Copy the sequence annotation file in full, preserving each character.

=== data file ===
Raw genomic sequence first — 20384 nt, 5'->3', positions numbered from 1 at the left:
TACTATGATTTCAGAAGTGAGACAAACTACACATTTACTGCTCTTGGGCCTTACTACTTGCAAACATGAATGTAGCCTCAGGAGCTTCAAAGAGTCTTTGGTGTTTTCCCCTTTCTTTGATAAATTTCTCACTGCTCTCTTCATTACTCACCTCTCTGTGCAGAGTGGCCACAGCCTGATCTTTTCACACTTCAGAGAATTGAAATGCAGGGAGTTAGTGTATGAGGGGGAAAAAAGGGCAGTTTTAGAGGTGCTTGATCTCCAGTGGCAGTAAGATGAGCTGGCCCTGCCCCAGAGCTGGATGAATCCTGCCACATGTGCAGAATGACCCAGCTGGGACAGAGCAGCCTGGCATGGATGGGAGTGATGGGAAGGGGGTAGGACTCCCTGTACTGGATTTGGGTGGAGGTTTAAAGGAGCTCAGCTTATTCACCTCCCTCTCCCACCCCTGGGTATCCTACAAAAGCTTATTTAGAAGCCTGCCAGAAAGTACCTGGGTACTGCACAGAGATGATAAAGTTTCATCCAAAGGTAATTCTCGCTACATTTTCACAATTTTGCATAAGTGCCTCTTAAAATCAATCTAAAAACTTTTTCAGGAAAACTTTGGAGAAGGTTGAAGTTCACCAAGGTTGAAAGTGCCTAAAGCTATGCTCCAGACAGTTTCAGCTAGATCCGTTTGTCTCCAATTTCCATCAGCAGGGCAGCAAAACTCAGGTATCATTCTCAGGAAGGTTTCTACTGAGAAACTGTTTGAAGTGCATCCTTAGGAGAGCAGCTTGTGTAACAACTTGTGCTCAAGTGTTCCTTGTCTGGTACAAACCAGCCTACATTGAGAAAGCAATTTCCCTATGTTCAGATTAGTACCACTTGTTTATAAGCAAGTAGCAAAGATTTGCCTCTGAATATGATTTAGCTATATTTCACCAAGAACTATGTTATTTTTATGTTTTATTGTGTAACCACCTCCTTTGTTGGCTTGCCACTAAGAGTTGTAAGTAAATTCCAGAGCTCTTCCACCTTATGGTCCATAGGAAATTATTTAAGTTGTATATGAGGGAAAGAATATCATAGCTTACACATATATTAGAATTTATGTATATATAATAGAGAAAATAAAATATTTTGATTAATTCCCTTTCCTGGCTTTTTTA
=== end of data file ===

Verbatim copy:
Raw genomic sequence first — 20384 nt, 5'->3', positions numbered from 1 at the left:
TACTATGATTTCAGAAGTGAGACAAACTACACATTTACTGCTCTTGGGCCTTACTACTTGCAAACATGAATGTAGCCTCAGGAGCTTCAAAGAGTCTTTGGTGTTTTCCCCTTTCTTTGATAAATTTCTCACTGCTCTCTTCATTACTCACCTCTCTGTGCAGAGTGGCCACAGCCTGATCTTTTCACACTTCAGAGAATTGAAATGCAGGGAGTTAGTGTATGAGGGGGAAAAAAGGGCAGTTTTAGAGGTGCTTGATCTCCAGTGGCAGTAAGATGAGCTGGCCCTGCCCCAGAGCTGGATGAATCCTGCCACATGTGCAGAATGACCCAGCTGGGACAGAGCAGCCTGGCATGGATGGGAGTGATGGGAAGGGGGTAGGACTCCCTGTACTGGATTTGGGTGGAGGTTTAAAGGAGCTCAGCTTATTCACCTCCCTCTCCCACCCCTGGGTATCCTACAAAAGCTTATTTAGAAGCCTGCCAGAAAGTACCTGGGTACTGCACAGAGATGATAAAGTTTCATCCAAAGGTAATTCTCGCTACATTTTCACAATTTTGCATAAGTGCCTCTTAAAATCAATCTAAAAACTTTTTCAGGAAAACTTTGGAGAAGGTTGAAGTTCACCAAGGTTGAAAGTGCCTAAAGCTATGCTCCAGACAGTTTCAGCTAGATCCGTTTGTCTCCAATTTCCATCAGCAGGGCAGCAAAACTCAGGTATCATTCTCAGGAAGGTTTCTACTGAGAAACTGTTTGAAGTGCATCCTTAGGAGAGCAGCTTGTGTAACAACTTGTGCTCAAGTGTTCCTTGTCTGGTACAAACCAGCCTACATTGAGAAAGCAATTTCCCTATGTTCAGATTAGTACCACTTGTTTATAAGCAAGTAGCAAAGATTTGCCTCTGAATATGATTTAGCTATATTTCACCAAGAACTATGTTATTTTTATGTTTTATTGTGTAACCACCTCCTTTGTTGGCTTGCCACTAAGAGTTGTAAGTAAATTCCAGAGCTCTTCCACCTTATGGTCCATAGGAAATTATTTAAGTTGTATATGAGGGAAAGAATATCATAGCTTACACATATATTAGAATTTATGTATATATAATAGAGAAAATAAAATATTTTGATTAATTCCCTTTCCTGGCTTTTTTA